Fitch: Weaker Rouble, Markets May Pressure Russian Bank Capital

Fri Mar 7, 2014 10:33am EST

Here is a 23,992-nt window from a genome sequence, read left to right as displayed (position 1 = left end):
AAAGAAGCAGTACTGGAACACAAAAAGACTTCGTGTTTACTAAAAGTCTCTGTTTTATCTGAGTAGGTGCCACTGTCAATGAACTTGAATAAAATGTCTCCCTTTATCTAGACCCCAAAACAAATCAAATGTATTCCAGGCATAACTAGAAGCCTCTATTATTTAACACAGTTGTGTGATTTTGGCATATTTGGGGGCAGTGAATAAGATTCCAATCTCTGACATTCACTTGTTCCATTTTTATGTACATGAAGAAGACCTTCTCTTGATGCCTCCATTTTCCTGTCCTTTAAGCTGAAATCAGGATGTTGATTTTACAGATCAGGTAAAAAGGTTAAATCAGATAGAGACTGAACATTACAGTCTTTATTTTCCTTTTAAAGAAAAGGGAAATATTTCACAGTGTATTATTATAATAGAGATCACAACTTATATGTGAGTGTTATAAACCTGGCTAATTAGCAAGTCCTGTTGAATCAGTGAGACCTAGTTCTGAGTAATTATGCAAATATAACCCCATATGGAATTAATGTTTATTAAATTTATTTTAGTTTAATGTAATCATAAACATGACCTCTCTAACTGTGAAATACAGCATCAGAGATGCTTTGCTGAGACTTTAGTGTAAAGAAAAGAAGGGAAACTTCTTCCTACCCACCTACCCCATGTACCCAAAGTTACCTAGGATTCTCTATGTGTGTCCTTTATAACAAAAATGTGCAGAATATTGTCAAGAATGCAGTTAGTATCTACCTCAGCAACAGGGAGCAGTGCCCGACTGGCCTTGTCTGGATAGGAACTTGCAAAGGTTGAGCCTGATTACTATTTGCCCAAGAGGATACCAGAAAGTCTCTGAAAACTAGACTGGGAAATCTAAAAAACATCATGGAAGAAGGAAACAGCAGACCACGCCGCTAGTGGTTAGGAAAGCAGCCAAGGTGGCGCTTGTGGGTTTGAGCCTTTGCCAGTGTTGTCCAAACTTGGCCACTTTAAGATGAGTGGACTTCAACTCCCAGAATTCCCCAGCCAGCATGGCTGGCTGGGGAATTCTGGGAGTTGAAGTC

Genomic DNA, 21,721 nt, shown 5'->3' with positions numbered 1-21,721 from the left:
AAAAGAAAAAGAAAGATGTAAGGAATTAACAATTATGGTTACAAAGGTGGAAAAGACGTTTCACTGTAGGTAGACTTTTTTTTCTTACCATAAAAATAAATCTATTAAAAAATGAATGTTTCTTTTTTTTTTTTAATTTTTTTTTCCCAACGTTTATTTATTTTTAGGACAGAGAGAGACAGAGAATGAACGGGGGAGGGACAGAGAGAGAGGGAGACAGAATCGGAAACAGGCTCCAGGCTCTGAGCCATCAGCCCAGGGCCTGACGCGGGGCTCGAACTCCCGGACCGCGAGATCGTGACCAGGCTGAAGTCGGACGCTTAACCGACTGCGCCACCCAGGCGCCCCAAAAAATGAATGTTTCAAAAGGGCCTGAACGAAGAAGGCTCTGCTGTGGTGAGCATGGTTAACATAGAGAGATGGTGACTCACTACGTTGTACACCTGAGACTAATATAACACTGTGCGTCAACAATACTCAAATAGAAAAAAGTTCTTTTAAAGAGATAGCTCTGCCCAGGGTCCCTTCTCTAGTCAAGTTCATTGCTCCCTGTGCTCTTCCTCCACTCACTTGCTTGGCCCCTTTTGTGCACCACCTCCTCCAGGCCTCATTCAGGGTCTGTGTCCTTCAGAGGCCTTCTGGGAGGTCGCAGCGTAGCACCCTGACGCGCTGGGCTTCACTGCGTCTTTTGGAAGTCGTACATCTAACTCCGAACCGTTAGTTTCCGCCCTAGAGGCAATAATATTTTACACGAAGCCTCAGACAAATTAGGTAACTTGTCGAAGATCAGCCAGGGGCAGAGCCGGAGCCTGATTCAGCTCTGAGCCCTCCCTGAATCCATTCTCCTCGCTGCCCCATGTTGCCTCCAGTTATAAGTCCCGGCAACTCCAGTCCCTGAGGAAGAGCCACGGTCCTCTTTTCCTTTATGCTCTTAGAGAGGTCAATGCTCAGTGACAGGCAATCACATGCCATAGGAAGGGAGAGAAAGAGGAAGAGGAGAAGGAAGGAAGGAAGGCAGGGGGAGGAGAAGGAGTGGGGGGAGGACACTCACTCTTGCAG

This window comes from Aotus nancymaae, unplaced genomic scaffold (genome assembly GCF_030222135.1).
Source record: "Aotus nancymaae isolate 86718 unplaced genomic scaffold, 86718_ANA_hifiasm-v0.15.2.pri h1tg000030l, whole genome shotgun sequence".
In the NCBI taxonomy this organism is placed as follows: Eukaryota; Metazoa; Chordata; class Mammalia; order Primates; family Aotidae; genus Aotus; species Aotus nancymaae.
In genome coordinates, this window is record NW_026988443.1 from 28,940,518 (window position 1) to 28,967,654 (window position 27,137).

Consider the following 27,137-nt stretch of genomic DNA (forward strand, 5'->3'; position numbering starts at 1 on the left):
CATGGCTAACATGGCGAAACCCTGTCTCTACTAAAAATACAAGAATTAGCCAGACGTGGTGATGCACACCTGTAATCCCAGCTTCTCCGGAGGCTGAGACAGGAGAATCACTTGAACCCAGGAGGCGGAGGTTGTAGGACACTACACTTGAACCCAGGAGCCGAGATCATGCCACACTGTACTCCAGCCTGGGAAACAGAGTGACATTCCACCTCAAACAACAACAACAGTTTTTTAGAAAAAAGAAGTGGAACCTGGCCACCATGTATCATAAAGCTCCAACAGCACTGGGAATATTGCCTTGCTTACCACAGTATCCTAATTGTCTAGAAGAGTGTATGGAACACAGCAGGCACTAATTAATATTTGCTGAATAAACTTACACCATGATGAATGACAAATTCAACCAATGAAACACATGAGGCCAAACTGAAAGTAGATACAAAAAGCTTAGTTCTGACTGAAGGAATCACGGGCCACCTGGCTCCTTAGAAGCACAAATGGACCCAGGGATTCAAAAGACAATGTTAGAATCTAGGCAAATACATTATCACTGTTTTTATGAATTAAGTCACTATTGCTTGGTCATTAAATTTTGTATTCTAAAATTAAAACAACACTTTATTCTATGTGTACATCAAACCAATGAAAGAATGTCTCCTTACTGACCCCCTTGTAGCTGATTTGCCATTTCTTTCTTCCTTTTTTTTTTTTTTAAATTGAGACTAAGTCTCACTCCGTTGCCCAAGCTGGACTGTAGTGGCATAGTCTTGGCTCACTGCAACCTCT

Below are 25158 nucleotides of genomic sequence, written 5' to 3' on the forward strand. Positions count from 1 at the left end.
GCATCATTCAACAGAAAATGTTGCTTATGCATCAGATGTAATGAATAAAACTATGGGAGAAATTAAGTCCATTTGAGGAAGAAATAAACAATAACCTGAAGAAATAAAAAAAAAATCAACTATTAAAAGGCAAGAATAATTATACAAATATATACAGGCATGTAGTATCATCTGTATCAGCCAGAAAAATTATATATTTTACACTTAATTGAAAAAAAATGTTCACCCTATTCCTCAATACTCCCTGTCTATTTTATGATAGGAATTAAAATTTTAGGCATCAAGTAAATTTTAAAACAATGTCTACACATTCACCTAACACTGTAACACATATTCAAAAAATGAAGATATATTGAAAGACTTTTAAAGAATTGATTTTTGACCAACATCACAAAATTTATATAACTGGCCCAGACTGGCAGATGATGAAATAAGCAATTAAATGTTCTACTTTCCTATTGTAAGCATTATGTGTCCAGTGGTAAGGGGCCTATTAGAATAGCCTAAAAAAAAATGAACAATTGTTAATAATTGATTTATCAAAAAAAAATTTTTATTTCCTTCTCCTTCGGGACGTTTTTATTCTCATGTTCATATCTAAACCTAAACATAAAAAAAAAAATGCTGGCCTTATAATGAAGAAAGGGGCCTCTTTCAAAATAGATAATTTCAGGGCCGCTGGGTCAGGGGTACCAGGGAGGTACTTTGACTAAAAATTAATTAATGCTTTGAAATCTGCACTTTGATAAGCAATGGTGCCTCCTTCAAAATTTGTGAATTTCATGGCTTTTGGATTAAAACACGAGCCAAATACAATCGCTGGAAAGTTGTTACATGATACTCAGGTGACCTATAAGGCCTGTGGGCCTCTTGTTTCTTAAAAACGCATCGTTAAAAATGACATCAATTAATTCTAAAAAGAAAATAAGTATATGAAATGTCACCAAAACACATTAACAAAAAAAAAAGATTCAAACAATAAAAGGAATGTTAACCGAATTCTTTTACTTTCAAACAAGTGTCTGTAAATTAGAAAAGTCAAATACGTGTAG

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(The following statement was released by the rating agency) MOSCOW, March 07 (Fitch) Falls in the rouble and local securities have been manageable for Russian banks so far, but further losses could put strain on some institutions' capital, Fitch Ratings says. We estimate banks' Tier 1 ratios may have fallen by 10bp-50bp on average since 1 February from rouble depreciation and lower stock and bond prices. This mainly reflects the rouble's 3% fall against the US dollar - following a 7% depreciation in January - which inflates risk-weighted assets and can generate losses on open currency positions, and may also increase the cost of currency hedges. Capital ratios will also have come under moderate pressure as a result of declines in equities of 9% and bonds of an estimated 0.6%. Larger banks typically have enough headroom in their Tier 1 ratios and decent internal capital generation, so the recent decline in market values is less of a risk. If there were a further and sharper market downturn (an additional 20% rouble devaluation, 20% share and 5% bond price declines) we estimate that Tier 1 ratios would suffer bigger declines of 40bp-200bp. The main negative impact would be from revaluation of bonds, we estimate, while currency and equities would still have a moderate influence. The most vulnerable rated banks in such a scenario would be Russian Standard, due to already low capitalisation, and Probusiness, due to its large bond book. The sector as a whole should have benefitted slightly from the revaluation of open currency positions, as it was moderately long in foreign currency (+8% of equity) at end-January. This is true for most Fitch-rated banks, although a few reported moderately short net positions, including Bank Saint Petersburg (-8% of equity, but narrowed in February), Otkrytie (-4%) and Unicredit (-4%). Potential losses for these banks would be small even if the rouble devalues sharply, due to the moderate size of the positions. But some banks use hedges to manage their positions and may be exposed to repricing risk, as the tenors of these contracts are typically short term. Banks that use foreign-currency funding to issue rouble loans would be especially exposed, as it could become significantly more expensive to hedge the positions in case of market volatility. Some of the most exposed banks by short foreign-currency open balance sheet position, but before hedges, are Promsvyaz (108% of equity), Rencredit (94%), Russian Standard (94%), Nomos (66%), Tinkoff (58%) and VTB (30%). The risk may increase if customers start converting rouble deposits into foreign currency. Revaluation of foreign-currency loans for the calculation of risk-weighted assets also has a moderate negative effect on capital ratios. We estimate that a further 20% rouble depreciation could reduce banks' Tier 1 ratios by only 10bp-50bp through this channel. In addition, asset quality for foreign-currency loans could also weaken as borrowers without access to foreign-currency revenues face debt-servicing difficulties, so loan impairment charges and reserves may increase. Foreign-currency lending for the sector is moderate, at around 18% of loans, but significantly higher at some banks, such as Gazprombank (36%), Alfa (34%), Unicredit (38%) and Raiffeisen (35%). However, these banks tend to provide foreign-currency loans to borrowers with foreign-currency denominated revenues, which mitigates the asset quality risk. Equities price falls generally put only moderate pressure on banks' capital, as the exposure (excluding funds and subsidiaries) was only 6% of sector equity at 1 February 2014. We estimate that a 20% decline in equity prices would lead to a contraction of Tier 1 ratios by only 10bp-30bp. Bond holdings (excluding ones classified as held to maturity) are more significant at 70% of equity. Therefore our 5% stress would depress Tier 1 ratios by 10bp-100bp. The rouble has lost around 10% against the dollar since 1 January 2014, while the Russian equity market slumped by 12% on 3 March due to rising tensions in Ukraine, but has rebounded by about 4% since then. Apart from financial market movements, Russian banks' performance and capitalisation could also deteriorate if economic growth is weaker than our forecasts of 1.5% and 2% for 2014 and 2015, respectively. Lower business and consumer confidence, higher interest rates and reduced access to foreign credit could increase risks. Potential economic and financial sanctions could also affect growth and investment, although this is not our base case. Media Relations: Julia Belskaya von Tell, Moscow, Tel: +7 495 956 9908, Email: julia.belskayavontell@fitchratings.com; Hannah Huntly, London, Tel: +44 20 3530 1153, Email: hannah.huntly@fitchratings.com. The above article originally appeared as a post on the Fitch Wire credit market commentary page. The original article can be accessed at www.fitchratings.com. All opinions expressed are those of Fitch Ratings. Applicable Criteria and Related Research: Russian Banks Datawatch here ALL FITCH CREDIT RATINGS ARE SUBJECT TO CERTAIN LIMITATIONS AND DISCLAIMERS. PLEASE READ THESE LIMITATIONS AND DISCLAIMERS BY FOLLOWING THIS LINK: here. IN ADDITION, RATING DEFINITIONS AND THE TERMS OF USE OF SUCH RATINGS ARE AVAILABLE ON THE AGENCY'S PUBLIC WEBSITE 'WWW.FITCHRATINGS.COM'. PUBLISHED RATINGS, CRITERIA AND METHODOLOGIES ARE AVAILABLE FROM THIS SITE AT ALL TIMES. FITCH'S CODE OF CONDUCT, CONFIDENTIALITY, CONFLICTS OF INTEREST, AFFILIATE FIREWALL, COMPLIANCE AND OTHER RELEVANT POLICIES AND PROCEDURES ARE ALSO AVAILABLE FROM THE 'CODE OF CONDUCT' SECTION OF THIS SITE. FITCH MAY HAVE PROVIDED ANOTHER PERMISSIBLE SERVICE TO THE RATED ENTITY OR ITS RELATED THIRD PARTIES. DETAILS OF THIS SERVICE FOR RATINGS FOR WHICH THE LEAD ANALYST IS BASED IN AN EU-REGISTERED ENTITY CAN BE FOUND ON THE ENTITY SUMMARY PAGE FOR THIS ISSUER ON THE FITCH WEBSITE.